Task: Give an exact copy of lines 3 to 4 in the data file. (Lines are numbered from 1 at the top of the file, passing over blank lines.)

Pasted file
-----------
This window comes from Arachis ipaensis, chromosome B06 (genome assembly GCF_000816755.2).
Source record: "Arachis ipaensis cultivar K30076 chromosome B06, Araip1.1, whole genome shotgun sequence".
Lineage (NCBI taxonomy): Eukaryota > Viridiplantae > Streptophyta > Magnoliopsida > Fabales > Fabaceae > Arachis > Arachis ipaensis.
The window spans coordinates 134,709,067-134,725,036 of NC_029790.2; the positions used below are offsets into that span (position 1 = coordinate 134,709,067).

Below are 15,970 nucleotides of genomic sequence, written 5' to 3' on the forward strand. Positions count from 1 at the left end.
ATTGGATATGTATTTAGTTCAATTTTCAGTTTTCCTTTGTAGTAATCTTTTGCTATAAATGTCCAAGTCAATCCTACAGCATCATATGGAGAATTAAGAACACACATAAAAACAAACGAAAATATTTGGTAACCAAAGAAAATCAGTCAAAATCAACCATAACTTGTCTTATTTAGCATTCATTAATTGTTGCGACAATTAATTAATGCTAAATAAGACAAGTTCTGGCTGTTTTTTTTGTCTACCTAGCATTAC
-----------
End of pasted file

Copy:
Lineage (NCBI taxonomy): Eukaryota > Viridiplantae > Streptophyta > Magnoliopsida > Fabales > Fabaceae > Arachis > Arachis ipaensis.
The window spans coordinates 134,709,067-134,725,036 of NC_029790.2; the positions used below are offsets into that span (position 1 = coordinate 134,709,067).